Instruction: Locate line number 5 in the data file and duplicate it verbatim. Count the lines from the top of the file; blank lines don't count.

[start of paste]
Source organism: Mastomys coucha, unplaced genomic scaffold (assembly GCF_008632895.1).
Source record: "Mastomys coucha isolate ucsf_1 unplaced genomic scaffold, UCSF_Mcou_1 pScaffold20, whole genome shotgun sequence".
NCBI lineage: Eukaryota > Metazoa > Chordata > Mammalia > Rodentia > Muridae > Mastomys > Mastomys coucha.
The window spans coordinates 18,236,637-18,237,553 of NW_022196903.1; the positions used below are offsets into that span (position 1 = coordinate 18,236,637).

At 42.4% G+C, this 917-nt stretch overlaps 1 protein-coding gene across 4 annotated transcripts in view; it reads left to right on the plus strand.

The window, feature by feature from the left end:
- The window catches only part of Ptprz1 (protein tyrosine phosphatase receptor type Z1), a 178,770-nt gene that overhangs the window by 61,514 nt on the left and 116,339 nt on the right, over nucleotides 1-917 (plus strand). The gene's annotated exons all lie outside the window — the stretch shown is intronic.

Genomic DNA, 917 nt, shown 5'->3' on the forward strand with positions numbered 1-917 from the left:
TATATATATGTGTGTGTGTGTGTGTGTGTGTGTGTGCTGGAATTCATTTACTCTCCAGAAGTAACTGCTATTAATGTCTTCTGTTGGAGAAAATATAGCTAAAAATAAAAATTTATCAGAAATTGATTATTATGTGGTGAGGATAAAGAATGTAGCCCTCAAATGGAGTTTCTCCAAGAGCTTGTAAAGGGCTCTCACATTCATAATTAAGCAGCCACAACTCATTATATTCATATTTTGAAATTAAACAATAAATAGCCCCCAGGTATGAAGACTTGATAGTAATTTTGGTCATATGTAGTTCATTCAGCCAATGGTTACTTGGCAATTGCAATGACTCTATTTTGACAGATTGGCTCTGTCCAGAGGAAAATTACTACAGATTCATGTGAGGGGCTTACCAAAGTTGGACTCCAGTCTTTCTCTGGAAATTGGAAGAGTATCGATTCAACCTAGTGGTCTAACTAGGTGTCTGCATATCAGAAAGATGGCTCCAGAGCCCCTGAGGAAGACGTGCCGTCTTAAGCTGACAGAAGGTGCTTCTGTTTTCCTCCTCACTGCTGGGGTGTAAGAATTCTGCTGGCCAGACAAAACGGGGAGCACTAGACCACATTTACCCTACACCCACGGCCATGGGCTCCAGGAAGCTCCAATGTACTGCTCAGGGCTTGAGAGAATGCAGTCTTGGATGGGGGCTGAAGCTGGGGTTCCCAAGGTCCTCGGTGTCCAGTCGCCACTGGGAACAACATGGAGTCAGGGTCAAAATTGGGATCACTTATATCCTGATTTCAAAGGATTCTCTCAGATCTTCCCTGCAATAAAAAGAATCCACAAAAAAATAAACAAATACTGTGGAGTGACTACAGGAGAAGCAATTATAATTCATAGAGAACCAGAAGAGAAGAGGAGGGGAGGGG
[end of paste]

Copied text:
At 42.4% G+C, this 917-nt stretch overlaps 1 protein-coding gene across 4 annotated transcripts in view; it reads left to right on the plus strand.